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Social and Sensory Stimulation During Times of Social Distancing

by Judy Cornish

I hope this finds you all healthy and coping with our current situation. So many of us have had to change our expectations of how things will go and that can be frustrating.

One of the biggest challenges you may face right now is how to provide enough social and sensory stimulation for your loved one with dementia. Our loved ones need activity during the day so that when it is time to wind down for the night they are tired and ready for rest.

Getting the right kind of social stimulation is as important to our sense of security and well-being as is getting enough sensory stimulation. When people get appropriate social and sensory stimulation during the day, they are relaxed and tired by dinnertime, ready to wind down and rest. We have had remarkably little trouble with our clients wandering or sundowning, and I think it is because we are so careful to ensure that they get the right kind of social and sensory stimulation each day. 

From the DAWN blog, We all Need Social Interaction, Whether We Have Dementia or Not.

If this were a year ago I would recommend that you take your loved one to a hardware store or a nursery to look at tools and flowers or to a crowded restaurant for lunch, but that is currently not a safe option. Depending on where you live, you may still be able to go for walks outside or drives, but there are definitely less options for stimulating social activities. 

Live interactive online programming for seniors

As I was thinking about this, I was reminded of Wesley and Julie Cheng. A few years ago I had the privilege of spending some time with Wesley and Julie in San Francisco, CA. These two lovely people run a non-profit organization called TeleVisit ( TeleVisit is a monthly subscription service that provides live programming and interactive activities for seniors in their homes utilizing a very simple system. To see a short video describing their service, go to: “TeleVisit: How it Works”. (Note: DAWN is in no way affiliated with TeleVisit, we just really respect Wesley and Julie and admire their program.)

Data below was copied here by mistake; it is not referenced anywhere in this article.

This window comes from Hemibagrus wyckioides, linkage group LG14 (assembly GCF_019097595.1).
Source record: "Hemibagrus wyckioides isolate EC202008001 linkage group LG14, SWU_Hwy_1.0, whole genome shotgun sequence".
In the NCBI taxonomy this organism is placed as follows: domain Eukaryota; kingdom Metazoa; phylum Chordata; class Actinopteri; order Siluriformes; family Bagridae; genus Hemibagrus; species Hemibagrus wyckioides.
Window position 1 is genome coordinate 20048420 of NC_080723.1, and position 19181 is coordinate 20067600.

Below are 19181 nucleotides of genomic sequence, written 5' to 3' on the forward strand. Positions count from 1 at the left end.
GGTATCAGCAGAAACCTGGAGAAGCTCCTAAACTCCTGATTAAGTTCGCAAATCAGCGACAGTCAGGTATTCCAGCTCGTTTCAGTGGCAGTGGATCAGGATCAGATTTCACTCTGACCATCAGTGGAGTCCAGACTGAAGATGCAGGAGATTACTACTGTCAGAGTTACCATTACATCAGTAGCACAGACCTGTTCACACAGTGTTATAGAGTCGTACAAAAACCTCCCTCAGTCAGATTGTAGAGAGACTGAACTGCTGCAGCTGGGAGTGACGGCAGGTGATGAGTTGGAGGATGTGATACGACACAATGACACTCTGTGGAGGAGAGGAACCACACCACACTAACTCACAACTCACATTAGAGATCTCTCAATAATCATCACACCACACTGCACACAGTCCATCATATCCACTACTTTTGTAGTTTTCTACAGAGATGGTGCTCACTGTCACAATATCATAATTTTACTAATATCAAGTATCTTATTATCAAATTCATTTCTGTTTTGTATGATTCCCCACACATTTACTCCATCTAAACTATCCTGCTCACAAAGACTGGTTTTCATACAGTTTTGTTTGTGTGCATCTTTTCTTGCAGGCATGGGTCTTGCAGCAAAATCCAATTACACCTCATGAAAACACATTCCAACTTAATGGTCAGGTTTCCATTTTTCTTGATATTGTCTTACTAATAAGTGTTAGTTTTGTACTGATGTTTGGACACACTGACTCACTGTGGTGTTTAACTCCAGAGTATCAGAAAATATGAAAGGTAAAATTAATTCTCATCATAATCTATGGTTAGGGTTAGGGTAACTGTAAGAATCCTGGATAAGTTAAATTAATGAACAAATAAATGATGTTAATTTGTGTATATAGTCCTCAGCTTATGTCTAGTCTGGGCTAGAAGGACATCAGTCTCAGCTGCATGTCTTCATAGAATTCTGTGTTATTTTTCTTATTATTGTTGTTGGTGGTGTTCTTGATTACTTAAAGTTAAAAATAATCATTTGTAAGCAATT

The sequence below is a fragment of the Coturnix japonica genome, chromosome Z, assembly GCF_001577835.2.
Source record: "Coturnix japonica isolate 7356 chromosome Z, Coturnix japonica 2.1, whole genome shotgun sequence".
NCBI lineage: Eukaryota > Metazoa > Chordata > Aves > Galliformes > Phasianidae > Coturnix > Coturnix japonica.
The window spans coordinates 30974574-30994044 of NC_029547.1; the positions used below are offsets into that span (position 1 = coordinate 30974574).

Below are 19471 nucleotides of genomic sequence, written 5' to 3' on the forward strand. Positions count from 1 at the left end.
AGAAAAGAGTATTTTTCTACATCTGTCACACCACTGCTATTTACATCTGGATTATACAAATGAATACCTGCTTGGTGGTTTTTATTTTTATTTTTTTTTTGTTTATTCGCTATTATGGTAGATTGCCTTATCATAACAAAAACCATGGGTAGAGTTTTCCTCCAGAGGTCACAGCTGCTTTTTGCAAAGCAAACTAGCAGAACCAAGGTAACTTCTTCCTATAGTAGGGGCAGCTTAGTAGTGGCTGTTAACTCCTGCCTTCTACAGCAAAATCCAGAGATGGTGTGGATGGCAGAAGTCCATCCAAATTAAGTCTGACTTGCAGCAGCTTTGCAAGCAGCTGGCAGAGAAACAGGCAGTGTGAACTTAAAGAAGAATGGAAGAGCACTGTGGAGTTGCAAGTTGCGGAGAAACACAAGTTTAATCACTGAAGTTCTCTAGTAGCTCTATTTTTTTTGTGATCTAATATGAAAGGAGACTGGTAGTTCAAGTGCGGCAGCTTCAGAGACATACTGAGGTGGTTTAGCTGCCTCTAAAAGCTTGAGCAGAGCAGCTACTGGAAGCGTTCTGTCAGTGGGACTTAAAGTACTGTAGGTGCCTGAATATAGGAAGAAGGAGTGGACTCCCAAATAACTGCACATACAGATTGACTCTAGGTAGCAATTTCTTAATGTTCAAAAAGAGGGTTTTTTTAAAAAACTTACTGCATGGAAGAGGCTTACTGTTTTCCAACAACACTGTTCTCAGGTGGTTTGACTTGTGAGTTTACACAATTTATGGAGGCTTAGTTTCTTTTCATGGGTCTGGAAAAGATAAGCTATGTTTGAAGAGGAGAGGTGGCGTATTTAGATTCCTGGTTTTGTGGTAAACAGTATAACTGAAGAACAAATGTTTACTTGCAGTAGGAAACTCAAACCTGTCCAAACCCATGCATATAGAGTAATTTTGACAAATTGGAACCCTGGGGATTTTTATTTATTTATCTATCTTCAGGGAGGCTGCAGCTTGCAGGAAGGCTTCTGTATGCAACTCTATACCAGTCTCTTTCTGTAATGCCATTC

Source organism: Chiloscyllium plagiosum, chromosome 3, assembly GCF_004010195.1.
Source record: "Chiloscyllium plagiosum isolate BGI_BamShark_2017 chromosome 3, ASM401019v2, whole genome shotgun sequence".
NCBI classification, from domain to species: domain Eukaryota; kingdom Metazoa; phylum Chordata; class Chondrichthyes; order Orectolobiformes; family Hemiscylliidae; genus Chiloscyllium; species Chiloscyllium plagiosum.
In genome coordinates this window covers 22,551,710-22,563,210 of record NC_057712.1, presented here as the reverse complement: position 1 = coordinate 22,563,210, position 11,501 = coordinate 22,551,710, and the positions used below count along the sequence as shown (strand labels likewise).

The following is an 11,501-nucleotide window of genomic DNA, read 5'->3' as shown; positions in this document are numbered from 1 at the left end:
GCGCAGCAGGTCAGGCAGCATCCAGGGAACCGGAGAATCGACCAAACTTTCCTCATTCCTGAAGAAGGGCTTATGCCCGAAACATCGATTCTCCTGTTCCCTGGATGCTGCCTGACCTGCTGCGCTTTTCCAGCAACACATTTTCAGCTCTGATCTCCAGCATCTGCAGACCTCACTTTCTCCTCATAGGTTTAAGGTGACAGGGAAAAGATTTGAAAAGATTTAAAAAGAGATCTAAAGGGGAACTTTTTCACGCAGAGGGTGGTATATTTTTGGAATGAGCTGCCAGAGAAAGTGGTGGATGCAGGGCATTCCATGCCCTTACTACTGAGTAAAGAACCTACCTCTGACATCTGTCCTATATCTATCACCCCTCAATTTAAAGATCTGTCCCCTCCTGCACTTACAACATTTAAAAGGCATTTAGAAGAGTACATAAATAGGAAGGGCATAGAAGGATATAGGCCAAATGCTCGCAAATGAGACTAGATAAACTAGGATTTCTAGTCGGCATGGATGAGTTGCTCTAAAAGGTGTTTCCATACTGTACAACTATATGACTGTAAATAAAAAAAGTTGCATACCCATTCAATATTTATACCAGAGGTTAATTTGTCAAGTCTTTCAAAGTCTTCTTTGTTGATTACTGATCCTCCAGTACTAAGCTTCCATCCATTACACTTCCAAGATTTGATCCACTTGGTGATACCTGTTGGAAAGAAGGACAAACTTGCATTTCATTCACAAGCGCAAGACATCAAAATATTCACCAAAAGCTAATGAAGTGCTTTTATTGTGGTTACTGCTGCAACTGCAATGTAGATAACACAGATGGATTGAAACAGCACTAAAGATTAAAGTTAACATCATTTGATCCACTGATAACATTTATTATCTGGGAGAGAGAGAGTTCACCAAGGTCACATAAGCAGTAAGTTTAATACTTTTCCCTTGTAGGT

Using something like TeleVisit is a way to help fill the void that we cannot currently fill by socializing at parks, restaurants, and community gatherings. Subscribers receive a phone call from a TeleVisit facilitator when an activity is about to begin. They can then choose to participate in the upcoming exercise program, bingo or trivia game, or other program all by just clicking a button on the device.  In addition, for subscribers experiencing dementia, TeleVisit will also send optional weekly reports to a family member of a subscriber letting them know whether or not their loved one is engaging with the service.